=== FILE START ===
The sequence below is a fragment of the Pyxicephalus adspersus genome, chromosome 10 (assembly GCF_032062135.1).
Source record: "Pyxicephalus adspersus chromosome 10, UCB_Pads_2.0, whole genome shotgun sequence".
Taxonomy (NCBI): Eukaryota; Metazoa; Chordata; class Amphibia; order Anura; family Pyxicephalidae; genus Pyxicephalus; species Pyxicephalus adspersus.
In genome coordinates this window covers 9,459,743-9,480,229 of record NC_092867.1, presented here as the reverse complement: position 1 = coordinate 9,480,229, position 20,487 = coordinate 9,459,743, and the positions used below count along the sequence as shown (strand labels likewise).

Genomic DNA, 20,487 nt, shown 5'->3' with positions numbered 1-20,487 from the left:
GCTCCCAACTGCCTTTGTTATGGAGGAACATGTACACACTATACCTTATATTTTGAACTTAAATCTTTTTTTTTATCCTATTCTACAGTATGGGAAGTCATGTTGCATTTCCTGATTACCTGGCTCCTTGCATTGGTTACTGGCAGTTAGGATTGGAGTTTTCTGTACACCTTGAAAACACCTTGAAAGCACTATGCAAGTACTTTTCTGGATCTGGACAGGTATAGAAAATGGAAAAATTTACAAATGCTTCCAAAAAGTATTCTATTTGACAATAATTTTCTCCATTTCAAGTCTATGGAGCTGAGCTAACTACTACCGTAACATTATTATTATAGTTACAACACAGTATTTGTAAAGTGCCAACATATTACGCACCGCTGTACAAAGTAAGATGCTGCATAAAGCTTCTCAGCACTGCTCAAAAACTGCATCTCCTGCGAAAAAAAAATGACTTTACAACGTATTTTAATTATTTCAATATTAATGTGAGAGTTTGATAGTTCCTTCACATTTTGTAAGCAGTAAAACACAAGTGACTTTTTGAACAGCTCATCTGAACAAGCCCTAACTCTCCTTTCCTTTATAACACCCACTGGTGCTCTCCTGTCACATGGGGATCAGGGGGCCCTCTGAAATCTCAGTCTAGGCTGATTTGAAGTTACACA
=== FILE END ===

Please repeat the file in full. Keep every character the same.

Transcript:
The sequence below is a fragment of the Pyxicephalus adspersus genome, chromosome 10 (assembly GCF_032062135.1).
Source record: "Pyxicephalus adspersus chromosome 10, UCB_Pads_2.0, whole genome shotgun sequence".
Taxonomy (NCBI): Eukaryota; Metazoa; Chordata; class Amphibia; order Anura; family Pyxicephalidae; genus Pyxicephalus; species Pyxicephalus adspersus.
In genome coordinates this window covers 9,459,743-9,480,229 of record NC_092867.1, presented here as the reverse complement: position 1 = coordinate 9,480,229, position 20,487 = coordinate 9,459,743, and the positions used below count along the sequence as shown (strand labels likewise).

Genomic DNA, 20,487 nt, shown 5'->3' with positions numbered 1-20,487 from the left:
GCTCCCAACTGCCTTTGTTATGGAGGAACATGTACACACTATACCTTATATTTTGAACTTAAATCTTTTTTTTTATCCTATTCTACAGTATGGGAAGTCATGTTGCATTTCCTGATTACCTGGCTCCTTGCATTGGTTACTGGCAGTTAGGATTGGAGTTTTCTGTACACCTTGAAAACACCTTGAAAGCACTATGCAAGTACTTTTCTGGATCTGGACAGGTATAGAAAATGGAAAAATTTACAAATGCTTCCAAAAAGTATTCTATTTGACAATAATTTTCTCCATTTCAAGTCTATGGAGCTGAGCTAACTACTACCGTAACATTATTATTATAGTTACAACACAGTATTTGTAAAGTGCCAACATATTACGCACCGCTGTACAAAGTAAGATGCTGCATAAAGCTTCTCAGCACTGCTCAAAAACTGCATCTCCTGCGAAAAAAAAATGACTTTACAACGTATTTTAATTATTTCAATATTAATGTGAGAGTTTGATAGTTCCTTCACATTTTGTAAGCAGTAAAACACAAGTGACTTTTTGAACAGCTCATCTGAACAAGCCCTAACTCTCCTTTCCTTTATAACACCCACTGGTGCTCTCCTGTCACATGGGGATCAGGGGGCCCTCTGAAATCTCAGTCTAGGCTGATTTGAAGTTACACA